Sharon Chigeza Post Correspondent
A SECTION of the road linking Penhalonga to Mutare and its immediate environs are facing the danger of collapsing into illegal mine shafts that are fast approaching its shoulders, igniting anxious moments among residents who fear for the worst, as the rainy season approaches.
Spurred by a belief that rich unexploited gold claims are lying along Mutare River, gold panners have dug their way through to the foundations of the tarred road leading from town into Penhalonga close to Penhalonga Police station.
Residents fear that if not stopped, the mining activities might lead to the collapse of the road when the rains come.
A licensed artisanal miner, Cresenzia Chimwanengara, who operates in Old Mutare, but lives in Penhalonga, blamed the illegal miners for environmental degradation and the looming threat to human life itself.
“I am worried by their total disregard for life and the environment. The environment is suffering because of their negligence, as no efforts have been made to fill the huge pits or even cordon the shafts some of which are filled with water,” Chimwanengara said.
Chimwanengara also revealed that she was a member of an environment advocacy group, which had submitted reports and complaints concerning the environmental destruction to the Environmental Management Authority (EMA) and Mutasa Rural District Council, but had received no response.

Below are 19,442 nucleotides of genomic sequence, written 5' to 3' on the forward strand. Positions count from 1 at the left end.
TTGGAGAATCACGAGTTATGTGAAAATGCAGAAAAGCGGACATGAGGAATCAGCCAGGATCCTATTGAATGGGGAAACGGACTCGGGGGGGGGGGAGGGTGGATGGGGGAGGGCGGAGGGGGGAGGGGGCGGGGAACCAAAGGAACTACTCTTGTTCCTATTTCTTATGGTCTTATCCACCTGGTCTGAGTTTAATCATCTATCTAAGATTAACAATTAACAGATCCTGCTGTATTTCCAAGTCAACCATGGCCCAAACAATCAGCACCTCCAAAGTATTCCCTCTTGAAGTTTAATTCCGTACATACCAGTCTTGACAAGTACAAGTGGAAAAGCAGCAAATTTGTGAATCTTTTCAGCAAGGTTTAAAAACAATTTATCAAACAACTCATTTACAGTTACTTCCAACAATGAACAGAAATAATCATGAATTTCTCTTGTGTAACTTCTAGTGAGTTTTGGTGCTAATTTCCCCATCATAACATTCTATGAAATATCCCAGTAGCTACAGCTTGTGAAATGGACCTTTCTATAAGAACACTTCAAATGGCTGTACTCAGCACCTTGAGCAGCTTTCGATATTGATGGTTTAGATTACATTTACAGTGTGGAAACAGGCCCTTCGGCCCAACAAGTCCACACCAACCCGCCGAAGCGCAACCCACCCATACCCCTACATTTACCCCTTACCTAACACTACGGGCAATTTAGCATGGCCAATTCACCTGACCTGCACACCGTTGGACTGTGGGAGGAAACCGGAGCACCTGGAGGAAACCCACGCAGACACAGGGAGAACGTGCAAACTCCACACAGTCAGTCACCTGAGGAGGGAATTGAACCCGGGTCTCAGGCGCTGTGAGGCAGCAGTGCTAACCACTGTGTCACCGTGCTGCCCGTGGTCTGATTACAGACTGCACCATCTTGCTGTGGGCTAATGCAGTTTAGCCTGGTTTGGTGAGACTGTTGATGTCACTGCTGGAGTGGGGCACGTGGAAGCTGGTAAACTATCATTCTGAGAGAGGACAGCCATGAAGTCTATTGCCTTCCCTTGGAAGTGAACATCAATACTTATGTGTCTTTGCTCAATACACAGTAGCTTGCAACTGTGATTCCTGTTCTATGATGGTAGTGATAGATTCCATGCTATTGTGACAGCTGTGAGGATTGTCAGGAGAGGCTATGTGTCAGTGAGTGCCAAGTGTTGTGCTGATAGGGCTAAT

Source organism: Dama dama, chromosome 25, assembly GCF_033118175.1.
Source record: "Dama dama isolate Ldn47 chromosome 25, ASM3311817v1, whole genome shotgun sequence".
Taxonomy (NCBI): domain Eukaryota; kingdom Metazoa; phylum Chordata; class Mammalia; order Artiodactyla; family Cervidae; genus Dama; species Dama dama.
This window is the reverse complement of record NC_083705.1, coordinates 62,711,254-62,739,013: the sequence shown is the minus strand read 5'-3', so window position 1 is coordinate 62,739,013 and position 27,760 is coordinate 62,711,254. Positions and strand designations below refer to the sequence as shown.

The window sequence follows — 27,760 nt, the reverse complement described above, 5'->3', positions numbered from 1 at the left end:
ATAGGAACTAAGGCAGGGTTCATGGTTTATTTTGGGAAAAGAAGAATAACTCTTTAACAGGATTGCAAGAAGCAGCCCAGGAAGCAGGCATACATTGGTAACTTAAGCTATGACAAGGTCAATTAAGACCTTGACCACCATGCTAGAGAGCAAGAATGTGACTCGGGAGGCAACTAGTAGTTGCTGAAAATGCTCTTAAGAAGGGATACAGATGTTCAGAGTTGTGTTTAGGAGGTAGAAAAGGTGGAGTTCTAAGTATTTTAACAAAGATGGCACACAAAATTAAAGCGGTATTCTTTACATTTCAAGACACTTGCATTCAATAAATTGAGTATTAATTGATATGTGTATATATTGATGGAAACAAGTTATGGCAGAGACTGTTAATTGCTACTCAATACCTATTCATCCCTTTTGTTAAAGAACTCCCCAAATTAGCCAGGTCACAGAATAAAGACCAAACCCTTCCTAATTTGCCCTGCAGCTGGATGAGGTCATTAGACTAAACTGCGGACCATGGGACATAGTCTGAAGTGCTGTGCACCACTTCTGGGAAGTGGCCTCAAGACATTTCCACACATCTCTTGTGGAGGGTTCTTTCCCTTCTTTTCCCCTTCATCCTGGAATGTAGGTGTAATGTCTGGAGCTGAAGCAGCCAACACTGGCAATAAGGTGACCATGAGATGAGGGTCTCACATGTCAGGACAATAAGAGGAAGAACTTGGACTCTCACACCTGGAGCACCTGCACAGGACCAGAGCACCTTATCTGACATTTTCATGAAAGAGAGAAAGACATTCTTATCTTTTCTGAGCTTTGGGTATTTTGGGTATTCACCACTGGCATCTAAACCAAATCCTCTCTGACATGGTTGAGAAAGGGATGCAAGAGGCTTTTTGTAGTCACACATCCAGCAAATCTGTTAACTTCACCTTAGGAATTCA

Her story is shared by many residents in Penhalonga. They accuse the artisanal gold miners of abandoning pits, shafts and tunnels without reclaiming or securing them, which endangers the lives of both humans and animals.
EMA Manicaland provincial manager, Mr Kingston Chitotombe acknowledged the presence of widespread illegal gold mining activities in the Penhalonga area and the dangers associated with the disused mine shafts and pits.
“As an agency we are aware of the widespread presence of such activities in the area with the DTZ-Ozgeo Farm and Africa University as the major hotspots.
“We have engaged stakeholders and relevant authorities such as Joint Operations Command (JOC) and the Zimbabwe Republic Police (ZRP) on arrests and regulation of the activities in the area,” said Mr Chitotombe.
He said their mission was to regulate, monitor and promote sustainable management of natural resources while protecting the environment with stakeholder participation hence could not issue arrests on such activities.
“We are a regulatory body and our hands are tied on the issuing of arrest warrants. That is the mandate of stakeholders such as the police to make arrests upon the submission of reports to our office before being handed over to the police,” he said.
He, however, professed ignorance of the activities that are threatening the tarred road and its environs adding that his office had not yet received such reports.